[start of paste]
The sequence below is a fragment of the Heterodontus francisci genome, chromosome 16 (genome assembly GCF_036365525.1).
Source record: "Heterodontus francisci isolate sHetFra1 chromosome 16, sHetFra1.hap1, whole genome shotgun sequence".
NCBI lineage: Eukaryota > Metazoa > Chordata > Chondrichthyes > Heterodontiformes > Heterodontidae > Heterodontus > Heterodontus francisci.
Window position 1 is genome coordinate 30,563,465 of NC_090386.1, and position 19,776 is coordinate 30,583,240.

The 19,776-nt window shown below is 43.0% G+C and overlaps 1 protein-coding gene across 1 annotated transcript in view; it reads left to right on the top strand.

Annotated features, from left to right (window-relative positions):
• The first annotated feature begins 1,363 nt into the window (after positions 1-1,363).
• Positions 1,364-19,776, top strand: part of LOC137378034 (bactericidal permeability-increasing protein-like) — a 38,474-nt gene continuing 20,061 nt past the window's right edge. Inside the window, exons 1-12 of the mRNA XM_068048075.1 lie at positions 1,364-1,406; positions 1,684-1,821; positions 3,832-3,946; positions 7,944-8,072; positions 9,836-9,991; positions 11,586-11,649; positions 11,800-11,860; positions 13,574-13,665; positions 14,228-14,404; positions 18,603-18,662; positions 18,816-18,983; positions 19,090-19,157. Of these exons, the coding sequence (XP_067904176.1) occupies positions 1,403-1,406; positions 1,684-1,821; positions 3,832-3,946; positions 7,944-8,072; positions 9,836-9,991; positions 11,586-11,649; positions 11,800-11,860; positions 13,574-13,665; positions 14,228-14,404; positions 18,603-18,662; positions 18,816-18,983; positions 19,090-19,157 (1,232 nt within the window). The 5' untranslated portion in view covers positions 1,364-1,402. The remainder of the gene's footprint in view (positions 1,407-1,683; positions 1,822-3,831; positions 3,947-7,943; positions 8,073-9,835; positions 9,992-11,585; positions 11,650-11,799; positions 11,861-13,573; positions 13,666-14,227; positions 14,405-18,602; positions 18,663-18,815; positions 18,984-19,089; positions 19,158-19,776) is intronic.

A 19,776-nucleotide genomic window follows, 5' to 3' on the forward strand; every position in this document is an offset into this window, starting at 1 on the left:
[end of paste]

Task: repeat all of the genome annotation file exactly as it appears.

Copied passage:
The sequence below is a fragment of the Heterodontus francisci genome, chromosome 16 (genome assembly GCF_036365525.1).
Source record: "Heterodontus francisci isolate sHetFra1 chromosome 16, sHetFra1.hap1, whole genome shotgun sequence".
NCBI lineage: Eukaryota > Metazoa > Chordata > Chondrichthyes > Heterodontiformes > Heterodontidae > Heterodontus > Heterodontus francisci.
Window position 1 is genome coordinate 30,563,465 of NC_090386.1, and position 19,776 is coordinate 30,583,240.

The 19,776-nt window shown below is 43.0% G+C and overlaps 1 protein-coding gene across 1 annotated transcript in view; it reads left to right on the top strand.

Annotated features, from left to right (window-relative positions):
• The first annotated feature begins 1,363 nt into the window (after positions 1-1,363).
• Positions 1,364-19,776, top strand: part of LOC137378034 (bactericidal permeability-increasing protein-like) — a 38,474-nt gene continuing 20,061 nt past the window's right edge. Inside the window, exons 1-12 of the mRNA XM_068048075.1 lie at positions 1,364-1,406; positions 1,684-1,821; positions 3,832-3,946; positions 7,944-8,072; positions 9,836-9,991; positions 11,586-11,649; positions 11,800-11,860; positions 13,574-13,665; positions 14,228-14,404; positions 18,603-18,662; positions 18,816-18,983; positions 19,090-19,157. Of these exons, the coding sequence (XP_067904176.1) occupies positions 1,403-1,406; positions 1,684-1,821; positions 3,832-3,946; positions 7,944-8,072; positions 9,836-9,991; positions 11,586-11,649; positions 11,800-11,860; positions 13,574-13,665; positions 14,228-14,404; positions 18,603-18,662; positions 18,816-18,983; positions 19,090-19,157 (1,232 nt within the window). The 5' untranslated portion in view covers positions 1,364-1,402. The remainder of the gene's footprint in view (positions 1,407-1,683; positions 1,822-3,831; positions 3,947-7,943; positions 8,073-9,835; positions 9,992-11,585; positions 11,650-11,799; positions 11,861-13,573; positions 13,666-14,227; positions 14,405-18,602; positions 18,663-18,815; positions 18,984-19,089; positions 19,158-19,776) is intronic.

A 19,776-nucleotide genomic window follows, 5' to 3' on the forward strand; every position in this document is an offset into this window, starting at 1 on the left: